To facilitate recording of ligand mediated neural activity of single taste neurons, we employed a Ca2+ imaging assay using the foreleg (for details, see Material and Methods). This preparation consists of the tibia and all five tarsal segments of the foreleg: the three most proximal tarsal segments along with the tibia are embedded in agarose, while the fourth and fifth tarsal segments are protruding into the dish, where they can be exposed to the test solution (Figure 1; for details, see Material and Methods). The preparation is equilibrated in water, before it is challenged with chemicals. While the work presented here is confined to 5D1, 5V1 and 5V2 sensilla, the Ca2+ imaging method can be performed on any sensilla located on the two most distal segments, the only limitation being that a Gal4 driver is available.
We first tested our preparation by measuring responses to denatonium and sucrose, two ubiquitous ligands known to activate bitter and sweet neurons, respectively. Denatonium elicited dosage dependent Ca2+ responses in all four neurons expressing the calcium indicator GCaMP3.0 under the control of Gr33aGAL4 (Figures 2B and 2C), which is consistent with previous electrophysiological recordings from tarsal sensilla . Likewise, sucrose elicited Ca2+ responses in all six putative sweet neurons in which GCaMP3.0 is expressed under the control of the Gr61a-GAL4 driver (Figure 2B and 2D). Remarkably, the sweet neurons associated with the atypical taste sensilla (5V1) showed much stronger responses than the neurons associated with either the 5D1 or the 5V2 sensilla (Figure 2D). Responses to both denatonium and sucrose occurred at physiologically relevant concentrations, established both in behavioral analyses and electrophysiological recordings , , , . Taken together, these experiments show that the tarsal preparation can efficiently be used to assess physiological responses from individual tarsal taste neurons.
Distinct subtypes of both sweet and bitter/high salt neurons
To establish ligand response profiles of sweet and bitter/high salt neurons, we carried out Ca2+ imaging experiments with numerous, chemically diverse organic compounds, as well as salts and acids (Figure 3): six sugars (fructose, sucrose, glucose, trehalose arabinose and maltose), four bitter compounds (caffeine, quinine, denatonium and lobeline), two concentrations of NaCl (100 and 500 mM), citric acid and NaOH. We first evaluated the response of Gr33aGAL4 expressing bitter/high salt neurons associated with the 5D1 and 5V2 sensilla (Figure 3A). The Gr33aGAL4 expressing neurons showed robust responses to the three bitter compounds quinine, denatonium and lobeline, and the 5V2-, but not the 5D1- associated neurons, were also activated by caffeine and 500 mM NaCl. Moreover, the 5V2– associated Ca2+ responses to quinine were significantly smaller than those of 5D1- associated neurons, in part because about 1/3 of the neurons exhibited negligible responses to this compound (ΔF/F = 5.2+/−1.3, n = 6), while the remainder 2/3 responded robustly (ΔF/F = 59.6+/−11.3 n = 11). Finally, as expected, none of the sugars, citric acid or NaOH activated any of the Gr33aGAL4 expressing neurons.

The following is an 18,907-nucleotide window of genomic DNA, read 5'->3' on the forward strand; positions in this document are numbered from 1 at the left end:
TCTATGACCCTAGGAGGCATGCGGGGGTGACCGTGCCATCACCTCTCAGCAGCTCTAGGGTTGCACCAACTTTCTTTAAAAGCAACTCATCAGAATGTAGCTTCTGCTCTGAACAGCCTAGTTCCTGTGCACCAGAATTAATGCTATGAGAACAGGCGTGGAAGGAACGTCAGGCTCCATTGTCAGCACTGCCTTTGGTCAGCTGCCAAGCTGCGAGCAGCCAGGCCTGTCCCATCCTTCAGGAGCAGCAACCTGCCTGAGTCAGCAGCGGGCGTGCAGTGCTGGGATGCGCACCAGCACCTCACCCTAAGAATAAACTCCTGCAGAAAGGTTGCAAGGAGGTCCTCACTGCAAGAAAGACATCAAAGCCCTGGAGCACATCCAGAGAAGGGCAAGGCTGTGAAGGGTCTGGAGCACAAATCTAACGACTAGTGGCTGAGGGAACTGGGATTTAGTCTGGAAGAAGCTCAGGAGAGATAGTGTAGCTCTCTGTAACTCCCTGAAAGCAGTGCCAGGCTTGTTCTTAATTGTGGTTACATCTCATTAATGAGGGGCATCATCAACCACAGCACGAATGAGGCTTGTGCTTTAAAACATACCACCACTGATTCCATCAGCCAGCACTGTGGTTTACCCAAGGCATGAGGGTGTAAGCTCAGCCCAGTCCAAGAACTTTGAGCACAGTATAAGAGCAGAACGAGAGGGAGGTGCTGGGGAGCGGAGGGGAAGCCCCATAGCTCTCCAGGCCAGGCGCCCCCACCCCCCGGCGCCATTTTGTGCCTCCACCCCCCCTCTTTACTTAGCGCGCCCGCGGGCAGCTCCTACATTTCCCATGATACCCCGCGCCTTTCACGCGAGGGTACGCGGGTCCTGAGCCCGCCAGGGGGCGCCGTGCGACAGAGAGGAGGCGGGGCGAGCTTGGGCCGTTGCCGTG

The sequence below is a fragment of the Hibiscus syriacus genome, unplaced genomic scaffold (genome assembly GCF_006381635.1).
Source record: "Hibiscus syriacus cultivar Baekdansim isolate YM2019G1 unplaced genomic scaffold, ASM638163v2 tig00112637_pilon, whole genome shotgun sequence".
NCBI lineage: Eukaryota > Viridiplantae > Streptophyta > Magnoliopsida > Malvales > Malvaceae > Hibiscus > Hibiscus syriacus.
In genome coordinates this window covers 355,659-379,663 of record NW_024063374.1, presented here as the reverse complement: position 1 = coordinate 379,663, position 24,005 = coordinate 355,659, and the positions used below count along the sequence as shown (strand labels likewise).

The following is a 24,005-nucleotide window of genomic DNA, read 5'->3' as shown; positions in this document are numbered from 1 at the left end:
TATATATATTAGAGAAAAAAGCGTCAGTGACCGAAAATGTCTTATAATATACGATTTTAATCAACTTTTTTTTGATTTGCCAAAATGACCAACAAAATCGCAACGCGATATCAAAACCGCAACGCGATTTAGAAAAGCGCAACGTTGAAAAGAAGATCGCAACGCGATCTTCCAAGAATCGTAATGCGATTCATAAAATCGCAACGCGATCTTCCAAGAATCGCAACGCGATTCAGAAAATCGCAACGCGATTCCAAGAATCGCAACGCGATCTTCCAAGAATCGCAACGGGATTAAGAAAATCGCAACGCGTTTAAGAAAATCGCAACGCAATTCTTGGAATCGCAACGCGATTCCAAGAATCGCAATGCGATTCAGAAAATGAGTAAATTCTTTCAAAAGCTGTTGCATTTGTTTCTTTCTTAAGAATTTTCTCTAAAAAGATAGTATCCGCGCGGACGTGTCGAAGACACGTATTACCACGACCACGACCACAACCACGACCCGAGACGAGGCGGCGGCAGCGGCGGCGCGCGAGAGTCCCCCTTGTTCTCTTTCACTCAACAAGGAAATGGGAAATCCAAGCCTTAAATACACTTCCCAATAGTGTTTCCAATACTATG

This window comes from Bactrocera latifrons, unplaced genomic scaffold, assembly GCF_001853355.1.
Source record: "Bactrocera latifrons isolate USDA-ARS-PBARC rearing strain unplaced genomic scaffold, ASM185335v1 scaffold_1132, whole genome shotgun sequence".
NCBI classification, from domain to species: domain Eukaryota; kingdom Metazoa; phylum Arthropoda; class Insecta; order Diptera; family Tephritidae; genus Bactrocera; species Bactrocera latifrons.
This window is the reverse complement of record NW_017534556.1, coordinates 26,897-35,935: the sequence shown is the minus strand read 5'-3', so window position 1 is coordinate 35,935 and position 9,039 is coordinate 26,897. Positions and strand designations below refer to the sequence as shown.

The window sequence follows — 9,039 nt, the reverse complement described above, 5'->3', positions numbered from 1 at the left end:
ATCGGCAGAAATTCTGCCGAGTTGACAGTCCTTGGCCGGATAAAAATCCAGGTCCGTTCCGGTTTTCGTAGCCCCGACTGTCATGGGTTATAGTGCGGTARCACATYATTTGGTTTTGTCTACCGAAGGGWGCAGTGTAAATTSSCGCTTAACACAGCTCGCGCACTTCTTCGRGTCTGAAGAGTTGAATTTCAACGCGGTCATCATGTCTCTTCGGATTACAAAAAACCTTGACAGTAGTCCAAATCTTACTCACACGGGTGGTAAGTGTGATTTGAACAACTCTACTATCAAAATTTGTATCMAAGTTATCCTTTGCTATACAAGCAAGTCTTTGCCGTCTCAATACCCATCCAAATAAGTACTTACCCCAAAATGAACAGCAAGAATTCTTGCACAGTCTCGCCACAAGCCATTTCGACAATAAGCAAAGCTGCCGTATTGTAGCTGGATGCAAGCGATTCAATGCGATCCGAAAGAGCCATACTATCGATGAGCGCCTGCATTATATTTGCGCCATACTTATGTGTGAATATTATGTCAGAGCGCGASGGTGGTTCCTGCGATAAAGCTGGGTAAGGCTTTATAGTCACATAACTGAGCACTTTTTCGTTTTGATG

Ca2+ responses of Gr33aGAL4 (A) and Gr61a-GAL4 expressing neurons, stimulated by various sugars, bitter compounds, low (100 mM) and high (500 mM) NaCl, acidic (citric acid, pH 2.5) and basic (NaOH, pH 12) solutions. Concentrations were 100 mM for sugars, 10 mM for caffeine and 1 mM for quinine, denatonium and lobeline. (A) All Gr33aGAL4 neurons respond to all bitter compounds tested. Note that the intensity of the response is different in the two types of neurons: The 5D1- associated neurons respond best to quinine, followed by lobeline and denatonium, but do not respond to caffeine and high salt, while the 5V2- associated neurons respond best to denatonium, followed by caffeine and lobeline, high salt and quinine. Note that six 5V2- associated neurons barely responded to quinine (5.2+/−1.3), while eleven responded robustly (ΔF/F = 59.6+/−11.3). Neither the 5D1- nor the 5V2- associated bitter/high neurons respond to sugars, high and low pH or low salt. 3<n<17 for bitter compounds; 4<n<8 for all other compounds. ANOVA: * p<0.05, ** p<0.001. (B) All Gr61a-GAL4 expressing sweet neurons respond to sugars, but not to other chemicals. Absolute response is largest in 5V1- associated neurons, followed by 5V2- and 5D1- associated neurons. Also note that the relative intensity to various sugars is different in the three sweet neurons (for details, see text). 7<n<12 for sugars; 3<n<7 for all other compounds. ANOVA: * p<0.05, ** p<0.001.
When we challenged Gr61a-Gal4 expressing neurons with the same panel of chemicals, we observed responses to sugars only (Figure 3B). We note that the 5V1- associated neurons which exhibited higher responses to sucrose than all other neurons (Figure 2D), produced also higher Ca2+ increases when stimulated with other sugars (Figure 3B). Moreover, notable differences in the Ca2+ response profile between the three types of sweet neurons were apparent. In 5V2- associated neurons, the response was highest to sucrose, followed by maltose, fructose/trehalose, and glucose/arabinose. In 5D1– associated neurons, the order was sucrose/maltose, glucose, arabinose, fructose and trehalose, while in 5V1 - associated neurons, it was sucrose, followed by fructose/maltose, glucose, arabinose and trehalose. Taken together, these experiments are consistent with electrophysiological recordings, which hold that the two modalities of bitter and sweet taste are mediated by distinct group of neurons. In addition, they confirm and further extend observations suggesting that different subtypes of neurons exist within either the bitter/high salt or sweet taste modality , , , , likely a consequence of differences in Gr gene expression profiles between neurons.